(1783) Libertas Americana Silver Medal. Betts-615. NGC graded AU-53. 47.6 mm, 791 gr. Less than two dozen known in all grades This classic post-Revolution medal is universally revered as the most beautiful of the medals issued to commemorate peace between the American Colonies and Great Britain. The dies were engraved in Paris in 1782 by renowned medallist Augustin Dupre. Original medals were struck in the Paris Mint in 1783. The design is attributed to Benjamin Franklin, who at that time was United States commissioner to France. The obverse features a left-facing head of Liberty with a liberty cap and pole behind. The inscription LIBERTAS. AMERICANA. is above, while the date 4 JULI. 1776. is in exergue below the portrait. The reverse is highly symbolic and shows the infant Hercules (meant to portray America) strangling two serpents (the British armies at Saratoga and Yorktown). Minerva, depicting France with three fleur-de-lis on her shield, keeps the British lion at bay.
Franklin presented two gold impressions of the Libertas Americana medal to the king and queen of France in honor of the debt that the United States owed France in its struggle for independence from Great Britain. Both of those pieces have since been lost.
Approximately 25 silver impressions remain, however, most of which were originally gifted to the king's ministers. The copper pieces are most common with perhaps as many as 125 distinct examples known.
In addition to its beauty, the Libertas Americana medal is renowned for the endurance of its design. Not only has the Paris Mint continued to issue restrikes, but the United States Mint used the Liberty Cap motif on the Half Cent from 1793-1797 and the Large Cent from 1793-1796.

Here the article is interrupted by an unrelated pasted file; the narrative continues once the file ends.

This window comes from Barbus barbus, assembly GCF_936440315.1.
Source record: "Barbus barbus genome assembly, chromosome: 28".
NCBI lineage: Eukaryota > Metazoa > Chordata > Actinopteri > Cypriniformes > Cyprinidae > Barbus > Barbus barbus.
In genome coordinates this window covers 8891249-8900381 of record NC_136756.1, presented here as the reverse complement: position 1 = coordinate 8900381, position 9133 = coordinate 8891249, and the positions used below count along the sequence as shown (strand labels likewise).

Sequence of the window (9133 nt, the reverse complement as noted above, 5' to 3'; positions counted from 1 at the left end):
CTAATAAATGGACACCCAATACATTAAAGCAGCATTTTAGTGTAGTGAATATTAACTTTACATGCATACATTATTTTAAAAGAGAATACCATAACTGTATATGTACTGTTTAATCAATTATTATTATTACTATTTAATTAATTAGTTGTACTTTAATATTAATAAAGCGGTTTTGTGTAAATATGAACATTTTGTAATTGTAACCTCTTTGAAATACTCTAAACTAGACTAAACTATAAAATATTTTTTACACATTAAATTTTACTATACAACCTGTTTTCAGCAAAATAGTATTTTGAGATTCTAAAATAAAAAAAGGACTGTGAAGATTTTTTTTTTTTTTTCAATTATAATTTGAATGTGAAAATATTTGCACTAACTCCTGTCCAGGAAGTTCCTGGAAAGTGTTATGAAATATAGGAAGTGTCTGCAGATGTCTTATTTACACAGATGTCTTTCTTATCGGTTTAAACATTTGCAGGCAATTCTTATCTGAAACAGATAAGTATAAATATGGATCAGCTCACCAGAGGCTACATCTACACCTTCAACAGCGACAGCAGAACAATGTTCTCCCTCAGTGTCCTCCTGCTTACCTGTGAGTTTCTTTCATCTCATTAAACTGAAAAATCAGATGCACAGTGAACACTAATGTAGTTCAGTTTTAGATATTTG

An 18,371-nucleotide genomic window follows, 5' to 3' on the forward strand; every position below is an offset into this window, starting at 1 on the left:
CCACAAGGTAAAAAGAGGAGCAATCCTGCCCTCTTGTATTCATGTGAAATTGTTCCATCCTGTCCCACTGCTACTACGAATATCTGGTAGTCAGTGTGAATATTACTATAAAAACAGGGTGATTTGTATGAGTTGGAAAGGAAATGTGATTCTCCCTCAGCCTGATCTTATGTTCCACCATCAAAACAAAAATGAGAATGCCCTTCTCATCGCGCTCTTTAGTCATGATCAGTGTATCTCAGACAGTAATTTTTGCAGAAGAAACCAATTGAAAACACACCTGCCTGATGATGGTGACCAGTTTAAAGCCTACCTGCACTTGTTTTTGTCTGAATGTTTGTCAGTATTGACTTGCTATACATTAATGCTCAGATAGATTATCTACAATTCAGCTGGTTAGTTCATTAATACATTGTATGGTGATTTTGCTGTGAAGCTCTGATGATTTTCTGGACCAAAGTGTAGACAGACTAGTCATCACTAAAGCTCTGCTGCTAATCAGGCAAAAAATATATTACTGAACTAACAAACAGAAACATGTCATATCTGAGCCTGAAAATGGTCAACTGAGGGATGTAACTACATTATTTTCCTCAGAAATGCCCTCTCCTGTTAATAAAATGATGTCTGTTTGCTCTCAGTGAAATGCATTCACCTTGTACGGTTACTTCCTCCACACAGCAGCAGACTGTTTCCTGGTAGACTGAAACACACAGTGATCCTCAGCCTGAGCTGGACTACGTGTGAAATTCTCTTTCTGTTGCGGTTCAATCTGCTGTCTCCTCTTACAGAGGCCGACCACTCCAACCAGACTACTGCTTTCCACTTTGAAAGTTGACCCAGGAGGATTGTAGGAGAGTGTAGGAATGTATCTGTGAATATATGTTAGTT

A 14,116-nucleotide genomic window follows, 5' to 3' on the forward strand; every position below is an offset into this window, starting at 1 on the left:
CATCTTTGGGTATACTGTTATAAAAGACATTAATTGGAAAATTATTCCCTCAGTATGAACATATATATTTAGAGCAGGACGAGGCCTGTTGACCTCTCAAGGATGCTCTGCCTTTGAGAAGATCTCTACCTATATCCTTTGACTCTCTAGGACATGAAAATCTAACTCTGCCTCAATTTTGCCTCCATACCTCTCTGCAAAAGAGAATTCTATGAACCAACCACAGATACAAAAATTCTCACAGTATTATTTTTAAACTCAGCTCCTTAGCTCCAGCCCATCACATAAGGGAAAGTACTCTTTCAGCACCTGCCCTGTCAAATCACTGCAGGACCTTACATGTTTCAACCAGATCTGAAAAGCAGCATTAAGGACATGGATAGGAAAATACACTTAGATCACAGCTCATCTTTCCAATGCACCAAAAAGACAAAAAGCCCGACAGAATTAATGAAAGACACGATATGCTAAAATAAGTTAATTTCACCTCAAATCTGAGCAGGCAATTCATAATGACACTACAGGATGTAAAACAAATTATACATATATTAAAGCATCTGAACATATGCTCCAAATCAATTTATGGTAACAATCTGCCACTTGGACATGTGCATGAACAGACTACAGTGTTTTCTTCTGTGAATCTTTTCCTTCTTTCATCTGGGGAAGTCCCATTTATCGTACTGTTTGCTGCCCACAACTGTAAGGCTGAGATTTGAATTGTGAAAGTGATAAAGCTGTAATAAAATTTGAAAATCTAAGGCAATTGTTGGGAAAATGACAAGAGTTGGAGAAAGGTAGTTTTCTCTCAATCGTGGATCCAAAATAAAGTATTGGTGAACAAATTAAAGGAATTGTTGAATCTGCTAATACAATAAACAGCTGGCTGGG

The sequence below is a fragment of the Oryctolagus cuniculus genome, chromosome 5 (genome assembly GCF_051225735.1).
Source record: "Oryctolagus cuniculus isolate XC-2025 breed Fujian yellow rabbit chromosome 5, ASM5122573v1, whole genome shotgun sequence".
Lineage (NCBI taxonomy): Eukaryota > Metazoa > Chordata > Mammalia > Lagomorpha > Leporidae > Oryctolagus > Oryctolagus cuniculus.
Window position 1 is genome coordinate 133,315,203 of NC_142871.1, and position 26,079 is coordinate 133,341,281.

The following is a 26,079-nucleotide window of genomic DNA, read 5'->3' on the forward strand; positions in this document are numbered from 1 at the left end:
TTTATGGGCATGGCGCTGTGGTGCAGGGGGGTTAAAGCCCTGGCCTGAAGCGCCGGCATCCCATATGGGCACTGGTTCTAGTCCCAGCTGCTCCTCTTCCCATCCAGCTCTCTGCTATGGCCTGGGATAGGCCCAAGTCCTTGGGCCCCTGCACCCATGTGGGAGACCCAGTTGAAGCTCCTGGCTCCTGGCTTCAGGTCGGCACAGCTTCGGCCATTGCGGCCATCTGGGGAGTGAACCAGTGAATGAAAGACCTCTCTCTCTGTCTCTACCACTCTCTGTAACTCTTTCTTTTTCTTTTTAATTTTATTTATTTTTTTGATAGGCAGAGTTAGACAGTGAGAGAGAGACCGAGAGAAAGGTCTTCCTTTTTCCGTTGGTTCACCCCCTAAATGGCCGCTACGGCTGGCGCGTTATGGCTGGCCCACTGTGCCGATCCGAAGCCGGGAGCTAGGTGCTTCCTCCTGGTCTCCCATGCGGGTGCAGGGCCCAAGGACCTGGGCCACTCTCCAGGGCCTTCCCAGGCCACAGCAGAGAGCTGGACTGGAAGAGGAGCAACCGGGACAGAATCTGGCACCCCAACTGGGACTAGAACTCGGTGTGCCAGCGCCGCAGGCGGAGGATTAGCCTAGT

One of the rare silver impressions, this original specimen displays light gray patina around and within the devices that lightens to an otherwise silver-gray sheen in the fields. The overall detail remains very strong, and there is only a bit of light friction on the highest points that is perhaps most noticeable at Liberty's hair. Small contact marks are here and there seen on both sides. Most are inconspicuous. None are out of context for the AU53 grade. Highly desirable both from the perspective of historical meaning and eye appeal, this medal would serve as a focus in any advanced Colonials collection.
Historic note: Few students who have passed through the American public education system are taught that when King George III signed the "Peace Treaty" of Paris signifying the end of hostilities with the Colonies, he actually put pen and ink to THIRTEEN SEPARATE TREATIES, one for each of the breakaway colonies, now States in their own right. There was as yet no United States, nor a unified government capable of signing such a treaty. That would come later with the ratification of the federal Constitution in 1789. It is this heritage of States Rights (meaning the individual 50 states as independent entities) that regularly derails the aims of the central government in Washington, D.C. to this day; for example, the failure of the Real ID Act propagated by the George W. Bush administration in 2005, but negated by the States.
Estimated Value $40,000 - 50,000.
The Estate of Winthrop A. Haviland, Jr.